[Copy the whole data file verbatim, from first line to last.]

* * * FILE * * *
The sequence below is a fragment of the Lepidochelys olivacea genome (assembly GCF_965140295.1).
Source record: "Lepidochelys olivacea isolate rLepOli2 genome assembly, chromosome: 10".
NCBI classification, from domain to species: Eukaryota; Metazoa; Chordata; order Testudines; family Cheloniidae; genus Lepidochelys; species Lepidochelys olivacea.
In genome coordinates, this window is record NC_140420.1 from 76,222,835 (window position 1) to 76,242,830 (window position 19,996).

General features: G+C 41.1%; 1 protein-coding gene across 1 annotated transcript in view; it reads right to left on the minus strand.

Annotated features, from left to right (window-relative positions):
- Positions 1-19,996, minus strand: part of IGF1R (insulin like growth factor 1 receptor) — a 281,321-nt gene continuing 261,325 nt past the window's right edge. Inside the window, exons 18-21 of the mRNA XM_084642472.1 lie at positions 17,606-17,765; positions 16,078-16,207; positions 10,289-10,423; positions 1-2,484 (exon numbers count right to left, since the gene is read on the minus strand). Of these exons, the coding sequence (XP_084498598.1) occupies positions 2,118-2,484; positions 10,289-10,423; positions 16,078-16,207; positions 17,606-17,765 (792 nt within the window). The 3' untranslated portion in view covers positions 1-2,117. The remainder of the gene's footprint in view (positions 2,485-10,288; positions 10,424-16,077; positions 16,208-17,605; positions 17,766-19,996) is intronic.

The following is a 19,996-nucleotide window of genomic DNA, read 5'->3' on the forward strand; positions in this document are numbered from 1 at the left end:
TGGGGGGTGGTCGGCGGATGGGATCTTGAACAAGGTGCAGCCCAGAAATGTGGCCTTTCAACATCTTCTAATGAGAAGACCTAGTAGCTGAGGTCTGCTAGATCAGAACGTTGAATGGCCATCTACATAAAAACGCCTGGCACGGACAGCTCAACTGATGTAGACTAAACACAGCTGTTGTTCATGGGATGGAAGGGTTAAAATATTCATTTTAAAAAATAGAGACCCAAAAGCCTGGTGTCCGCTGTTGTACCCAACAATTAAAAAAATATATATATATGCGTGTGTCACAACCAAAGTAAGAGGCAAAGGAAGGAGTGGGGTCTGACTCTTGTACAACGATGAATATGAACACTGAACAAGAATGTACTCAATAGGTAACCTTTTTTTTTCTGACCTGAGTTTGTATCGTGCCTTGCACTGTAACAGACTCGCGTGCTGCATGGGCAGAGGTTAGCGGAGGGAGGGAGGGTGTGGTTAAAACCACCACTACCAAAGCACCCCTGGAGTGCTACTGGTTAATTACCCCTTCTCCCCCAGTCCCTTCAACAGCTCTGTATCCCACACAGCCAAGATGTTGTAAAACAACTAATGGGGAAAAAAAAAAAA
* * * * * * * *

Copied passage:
The sequence below is a fragment of the Lepidochelys olivacea genome (assembly GCF_965140295.1).
Source record: "Lepidochelys olivacea isolate rLepOli2 genome assembly, chromosome: 10".
NCBI classification, from domain to species: Eukaryota; Metazoa; Chordata; order Testudines; family Cheloniidae; genus Lepidochelys; species Lepidochelys olivacea.
In genome coordinates, this window is record NC_140420.1 from 76,222,835 (window position 1) to 76,242,830 (window position 19,996).

General features: G+C 41.1%; 1 protein-coding gene across 1 annotated transcript in view; it reads right to left on the minus strand.

Annotated features, from left to right (window-relative positions):
- Positions 1-19,996, minus strand: part of IGF1R (insulin like growth factor 1 receptor) — a 281,321-nt gene continuing 261,325 nt past the window's right edge. Inside the window, exons 18-21 of the mRNA XM_084642472.1 lie at positions 17,606-17,765; positions 16,078-16,207; positions 10,289-10,423; positions 1-2,484 (exon numbers count right to left, since the gene is read on the minus strand). Of these exons, the coding sequence (XP_084498598.1) occupies positions 2,118-2,484; positions 10,289-10,423; positions 16,078-16,207; positions 17,606-17,765 (792 nt within the window). The 3' untranslated portion in view covers positions 1-2,117. The remainder of the gene's footprint in view (positions 2,485-10,288; positions 10,424-16,077; positions 16,208-17,605; positions 17,766-19,996) is intronic.

The following is a 19,996-nucleotide window of genomic DNA, read 5'->3' on the forward strand; positions in this document are numbered from 1 at the left end:
TGGGGGGTGGTCGGCGGATGGGATCTTGAACAAGGTGCAGCCCAGAAATGTGGCCTTTCAACATCTTCTAATGAGAAGACCTAGTAGCTGAGGTCTGCTAGATCAGAACGTTGAATGGCCATCTACATAAAAACGCCTGGCACGGACAGCTCAACTGATGTAGACTAAACACAGCTGTTGTTCATGGGATGGAAGGGTTAAAATATTCATTTTAAAAAATAGAGACCCAAAAGCCTGGTGTCCGCTGTTGTACCCAACAATTAAAAAAATATATATATATGCGTGTGTCACAACCAAAGTAAGAGGCAAAGGAAGGAGTGGGGTCTGACTCTTGTACAACGATGAATATGAACACTGAACAAGAATGTACTCAATAGGTAACCTTTTTTTTTCTGACCTGAGTTTGTATCGTGCCTTGCACTGTAACAGACTCGCGTGCTGCATGGGCAGAGGTTAGCGGAGGGAGGGAGGGTGTGGTTAAAACCACCACTACCAAAGCACCCCTGGAGTGCTACTGGTTAATTACCCCTTCTCCCCCAGTCCCTTCAACAGCTCTGTATCCCACACAGCCAAGATGTTGTAAAACAACTAATGGGGAAAAAAAAAAAA